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Particularly important where funding from the National Lottery is concerned. Lottery money is supposed to be 'additional' to ordinary spending by the government, not a substitute for it. So if a voluntary organisation wants lottery money to provide a service which government has a statutory obligation to provide (like basic education or health care, for example), the application is likely to be turned down. However, this line is becoming increasingly blurred.

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One of the words used to describe what an organisation intends to do. Often used with 'objectives' in the phrase 'aims and objectives'.

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Annual report, annual review

The phrase 'annual report' can be confusing. It has a technical meaning in 'annual accounts and report' (when it is sometimes called the statutory report) but it is also used casually, sometimes as shorthand for 'annual review'.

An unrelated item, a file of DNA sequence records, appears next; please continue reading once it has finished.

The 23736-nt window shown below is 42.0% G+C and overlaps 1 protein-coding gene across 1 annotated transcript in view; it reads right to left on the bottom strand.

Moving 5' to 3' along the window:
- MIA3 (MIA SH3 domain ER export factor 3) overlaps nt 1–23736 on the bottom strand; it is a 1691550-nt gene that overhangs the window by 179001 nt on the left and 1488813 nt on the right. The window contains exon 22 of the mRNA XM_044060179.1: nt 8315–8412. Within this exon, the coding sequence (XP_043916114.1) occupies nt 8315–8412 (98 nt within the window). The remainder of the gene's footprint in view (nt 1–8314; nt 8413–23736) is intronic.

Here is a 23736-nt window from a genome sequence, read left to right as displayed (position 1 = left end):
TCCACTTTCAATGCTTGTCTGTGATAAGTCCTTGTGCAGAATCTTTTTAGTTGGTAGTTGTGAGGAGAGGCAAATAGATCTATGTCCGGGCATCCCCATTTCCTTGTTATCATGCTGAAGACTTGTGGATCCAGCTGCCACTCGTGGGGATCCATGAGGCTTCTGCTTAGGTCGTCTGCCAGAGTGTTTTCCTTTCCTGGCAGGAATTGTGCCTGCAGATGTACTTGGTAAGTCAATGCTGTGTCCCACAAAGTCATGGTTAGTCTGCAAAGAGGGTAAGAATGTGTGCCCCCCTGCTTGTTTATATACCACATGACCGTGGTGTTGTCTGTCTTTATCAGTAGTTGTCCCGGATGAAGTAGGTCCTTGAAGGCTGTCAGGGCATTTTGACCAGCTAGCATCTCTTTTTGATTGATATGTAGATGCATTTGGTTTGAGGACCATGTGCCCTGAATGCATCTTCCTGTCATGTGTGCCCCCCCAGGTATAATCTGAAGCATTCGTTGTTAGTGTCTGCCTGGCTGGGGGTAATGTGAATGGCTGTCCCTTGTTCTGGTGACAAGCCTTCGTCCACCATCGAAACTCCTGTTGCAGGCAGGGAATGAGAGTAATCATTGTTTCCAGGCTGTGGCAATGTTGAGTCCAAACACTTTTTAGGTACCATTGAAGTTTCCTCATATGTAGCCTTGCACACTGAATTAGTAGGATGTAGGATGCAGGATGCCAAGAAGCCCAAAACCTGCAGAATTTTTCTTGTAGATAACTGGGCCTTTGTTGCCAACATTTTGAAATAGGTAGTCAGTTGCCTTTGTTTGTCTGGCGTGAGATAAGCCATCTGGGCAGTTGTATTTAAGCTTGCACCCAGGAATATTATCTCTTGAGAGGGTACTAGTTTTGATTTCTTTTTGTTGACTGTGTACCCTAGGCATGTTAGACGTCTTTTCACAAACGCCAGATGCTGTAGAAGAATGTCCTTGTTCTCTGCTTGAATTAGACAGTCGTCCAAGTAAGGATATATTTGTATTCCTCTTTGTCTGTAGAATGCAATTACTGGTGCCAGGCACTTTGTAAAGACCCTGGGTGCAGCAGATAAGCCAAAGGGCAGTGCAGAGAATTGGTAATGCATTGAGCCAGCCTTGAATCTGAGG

Charities are required to prepare accounts according to the Charities SORP (Statement Of Recommended Practice). The SORP requires there to be a narrative report as well as the figures themselves. The report must include certain things, such as: the organisation's name and address, charity registration number (if it has one), company registration number (if it has one), its objects, the names of trustees during the year being reported on, a description of the organisation's structure, and a brief summary of the main activities and achievements during the financial year. Bigger charities have to include more and their report on activities has to be a fuller one.